Today President Trump announced that he would open the Atlantic Northeast Canyons and Seamounts National Monument, a vital source of food for seabirds and where Atlantic Puffins overwinter, to commercial fishing. Declared a monument in 2016 by President Obama, the area is located about 130 miles off the coast of Cape Cod and covers 4,913 square miles of ocean habitat. Below the surface, a fantastical landscape of underwater mountains, gaping gorges, and deep-water coral reefs supports all manner of ocean life.
Recreational fishing in the monument is still allowed, but commercial fishing was banned in the area beginning 60 days after the designation. Lobster and red crab fisheries were give seven years to relocate their operations. All mining and drilling was also banned.
The fishing bans have not been without controversy. In 2017, former Secretary of the Interior Ryan Zinke recommended opening the marine monument along with two others to commercial fishing. And some commercial fishing interests have fought the restrictions all along, going so far as suing over the designation.
“President Trump’s announcement today is complete political posturing,” said Bob Dreher, senior vice president of conservation programs at Defenders of Wildlife, in a statement. “Opening up the nation’s only marine national monument in the Atlantic will help no one but a handful of fishers while risking irreparable damage to the marine wildlife that have no other fully protected areas off our eastern seaboard.”
The monument's commercial fishing restrictions were important for several reasons. The deep canyons are home to large stocks of old and big fish, and protecting them ensures they will continue producing the young fish that help resupply the region's already beleaguered stocks. While the fish reside in some of the deepest parts of the monument—too deep for most commercial fishing boats to even reach—the protections were forward-looking.
“It’s not just about protecting areas; it’s about protecting the diversity of fish, managing the fish better, and having safe breeding places for the breeding stock of the fish,” said Steve Kress, Audubon's former vice president of bird conservation, at the time of the monument designation. “Even though the [Northeast Canyons and Seamounts Marine National Monument] isn’t heavily fished now, fish are such a valuable resource that someday the technology will probably get them out of there.”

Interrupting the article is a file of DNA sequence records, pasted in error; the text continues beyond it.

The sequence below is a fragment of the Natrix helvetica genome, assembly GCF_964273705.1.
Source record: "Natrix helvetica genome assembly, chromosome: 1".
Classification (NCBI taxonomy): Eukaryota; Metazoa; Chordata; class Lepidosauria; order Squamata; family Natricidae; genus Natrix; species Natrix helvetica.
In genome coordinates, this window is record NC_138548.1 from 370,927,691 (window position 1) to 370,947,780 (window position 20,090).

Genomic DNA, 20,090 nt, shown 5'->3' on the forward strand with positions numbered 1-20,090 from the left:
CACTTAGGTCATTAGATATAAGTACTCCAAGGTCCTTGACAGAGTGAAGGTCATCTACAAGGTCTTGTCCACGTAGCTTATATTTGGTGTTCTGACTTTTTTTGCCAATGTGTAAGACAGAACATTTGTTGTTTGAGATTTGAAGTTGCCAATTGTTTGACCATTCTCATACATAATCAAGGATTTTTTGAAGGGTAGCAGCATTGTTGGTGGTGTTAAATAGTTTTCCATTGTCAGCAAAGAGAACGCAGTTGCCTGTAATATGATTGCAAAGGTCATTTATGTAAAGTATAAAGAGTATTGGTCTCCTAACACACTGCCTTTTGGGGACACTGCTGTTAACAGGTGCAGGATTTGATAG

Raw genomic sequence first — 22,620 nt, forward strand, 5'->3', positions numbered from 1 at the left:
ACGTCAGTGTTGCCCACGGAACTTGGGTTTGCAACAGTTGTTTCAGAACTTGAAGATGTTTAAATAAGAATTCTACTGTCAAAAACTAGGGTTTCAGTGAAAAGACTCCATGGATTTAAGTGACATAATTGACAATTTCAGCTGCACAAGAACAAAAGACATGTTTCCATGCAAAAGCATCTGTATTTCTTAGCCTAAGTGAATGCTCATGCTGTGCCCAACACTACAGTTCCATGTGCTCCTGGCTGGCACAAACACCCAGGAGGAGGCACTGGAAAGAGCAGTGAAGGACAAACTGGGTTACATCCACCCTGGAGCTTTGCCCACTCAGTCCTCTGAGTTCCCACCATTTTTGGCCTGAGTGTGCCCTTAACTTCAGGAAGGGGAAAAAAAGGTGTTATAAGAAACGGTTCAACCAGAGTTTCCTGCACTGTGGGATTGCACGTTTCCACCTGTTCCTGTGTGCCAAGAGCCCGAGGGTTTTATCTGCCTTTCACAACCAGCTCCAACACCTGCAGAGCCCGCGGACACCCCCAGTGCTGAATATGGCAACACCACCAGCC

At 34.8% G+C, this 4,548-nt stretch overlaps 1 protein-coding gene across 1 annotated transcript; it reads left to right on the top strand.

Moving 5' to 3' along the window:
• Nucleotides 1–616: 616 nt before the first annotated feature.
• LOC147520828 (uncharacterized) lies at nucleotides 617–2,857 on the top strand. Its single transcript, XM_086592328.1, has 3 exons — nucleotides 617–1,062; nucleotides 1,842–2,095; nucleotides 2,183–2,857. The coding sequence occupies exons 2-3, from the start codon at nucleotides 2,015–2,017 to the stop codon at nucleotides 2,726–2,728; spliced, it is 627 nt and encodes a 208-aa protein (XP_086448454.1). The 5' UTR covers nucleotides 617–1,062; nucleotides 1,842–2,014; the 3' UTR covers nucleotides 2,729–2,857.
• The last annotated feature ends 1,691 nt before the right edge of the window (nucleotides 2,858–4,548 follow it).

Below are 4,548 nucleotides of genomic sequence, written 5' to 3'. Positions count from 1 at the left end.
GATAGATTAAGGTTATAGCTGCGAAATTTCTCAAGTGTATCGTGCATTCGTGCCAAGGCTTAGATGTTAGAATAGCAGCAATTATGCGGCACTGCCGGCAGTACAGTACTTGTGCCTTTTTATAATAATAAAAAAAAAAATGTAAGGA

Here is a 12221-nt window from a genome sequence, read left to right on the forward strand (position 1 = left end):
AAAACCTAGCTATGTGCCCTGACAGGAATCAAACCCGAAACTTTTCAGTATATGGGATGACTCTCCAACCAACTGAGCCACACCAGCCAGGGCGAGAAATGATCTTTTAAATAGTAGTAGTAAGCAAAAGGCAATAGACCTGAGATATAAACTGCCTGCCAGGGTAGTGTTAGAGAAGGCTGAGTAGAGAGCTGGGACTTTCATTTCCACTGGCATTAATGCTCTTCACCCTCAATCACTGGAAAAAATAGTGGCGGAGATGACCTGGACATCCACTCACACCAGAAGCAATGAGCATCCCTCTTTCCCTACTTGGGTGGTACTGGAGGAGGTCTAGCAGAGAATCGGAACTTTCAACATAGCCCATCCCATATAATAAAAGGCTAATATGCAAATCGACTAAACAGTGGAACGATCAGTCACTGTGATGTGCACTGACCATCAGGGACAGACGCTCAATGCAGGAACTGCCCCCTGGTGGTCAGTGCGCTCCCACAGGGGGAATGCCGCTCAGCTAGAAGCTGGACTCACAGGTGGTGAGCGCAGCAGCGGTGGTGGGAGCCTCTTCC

If fishing technology does eventually allow ships to reach these depths, they could destroy the fragile coral and deplete the fish stocks that serve as a vital part of the ecosystem's food chain. Each year, millions of juvenile fish migrate from the canyons to coastal waters to feed on plankton. There, they serve as sustenance for breeding Atlantic Puffins, Roseate Terns, Razorbills, and other seabirds that require prodigious amounts of food to raise healthy chicks.
The rollback is a double whammy for Atlantic Puffins. Not only does lifting fishing restrictions threaten their summer food supply, but the birds spend the winter months within the monument's borders. This fact was only recently discovered thanks to research performed by Kress and his team, who used geolocators to track 19 puffins to their mysterious winter homes. The new knowledge helped factor into the creation of the monument.
President Obama designated the monument by exercising his authority under the Antiquities Act, which allows the president to create national monuments from public lands without Congressional approval. During his presidency, Obama created more monuments than any previous president. The same year that he established the Northeast Canyons and Seamounts, he also quadrupled the size of Hawaii's Papahānaumokuākea Marine National Monument to 582,578 square miles, making it the largest marine reserve in the world. Since then, many of the monuments have been challenged by the Trump administation.
Despite the ongoing pandemic and nationwide protests over racist policies and police bruality, the Trump administration's efforts to erase or weaken environmental laws and protections have continued apace. Today's announcement came on the heels of the administration releasing the latest step in its campaign to gut the Migratory Bird Treaty Act. And both of these decisions came one day after the administration announced through executive order that, to counter the economic crisis triggered by the coronavirus outbreak, infrastructure projects could ignore permitting requirements under laws such as the Endangered Species Act, the National Environmental Policy Act, and the Clean Water Act. The timing of today's decision—not unlike last year's Infrastructure Week itself—could be seen as an attempt to distract from the crises currently engulfing the president.